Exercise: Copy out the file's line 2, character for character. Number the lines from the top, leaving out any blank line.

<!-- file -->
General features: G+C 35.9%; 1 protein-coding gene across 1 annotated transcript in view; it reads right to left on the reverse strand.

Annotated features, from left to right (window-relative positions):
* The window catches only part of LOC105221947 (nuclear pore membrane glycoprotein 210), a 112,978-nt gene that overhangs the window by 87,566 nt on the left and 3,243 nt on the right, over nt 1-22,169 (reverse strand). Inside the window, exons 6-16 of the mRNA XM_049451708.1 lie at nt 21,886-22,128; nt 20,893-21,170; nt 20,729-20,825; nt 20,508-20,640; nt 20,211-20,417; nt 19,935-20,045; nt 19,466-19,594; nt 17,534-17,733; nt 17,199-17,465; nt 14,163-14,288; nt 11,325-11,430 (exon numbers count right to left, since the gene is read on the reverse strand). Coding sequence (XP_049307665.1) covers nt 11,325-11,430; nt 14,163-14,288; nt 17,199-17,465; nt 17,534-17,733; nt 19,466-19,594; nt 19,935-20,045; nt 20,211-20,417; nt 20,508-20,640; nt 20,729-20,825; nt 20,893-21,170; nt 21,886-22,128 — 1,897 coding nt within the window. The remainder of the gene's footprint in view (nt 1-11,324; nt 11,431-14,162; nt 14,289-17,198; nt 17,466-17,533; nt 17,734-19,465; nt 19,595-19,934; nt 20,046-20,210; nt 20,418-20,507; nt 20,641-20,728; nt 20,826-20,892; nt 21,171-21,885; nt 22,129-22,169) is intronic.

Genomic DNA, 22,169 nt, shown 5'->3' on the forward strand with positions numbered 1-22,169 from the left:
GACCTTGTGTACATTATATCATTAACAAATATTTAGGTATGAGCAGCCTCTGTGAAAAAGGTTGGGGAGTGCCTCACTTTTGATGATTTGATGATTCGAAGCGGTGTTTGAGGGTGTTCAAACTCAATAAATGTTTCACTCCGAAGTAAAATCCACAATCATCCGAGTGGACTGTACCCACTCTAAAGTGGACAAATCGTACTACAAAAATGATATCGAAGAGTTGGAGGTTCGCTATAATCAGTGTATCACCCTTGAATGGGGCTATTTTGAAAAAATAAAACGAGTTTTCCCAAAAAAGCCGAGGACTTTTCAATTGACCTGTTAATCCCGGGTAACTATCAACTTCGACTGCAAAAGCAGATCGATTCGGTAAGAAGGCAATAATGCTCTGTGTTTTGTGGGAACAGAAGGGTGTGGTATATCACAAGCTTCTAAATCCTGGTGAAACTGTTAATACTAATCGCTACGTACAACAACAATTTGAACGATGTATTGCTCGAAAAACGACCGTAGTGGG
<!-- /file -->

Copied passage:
Annotated features, from left to right (window-relative positions):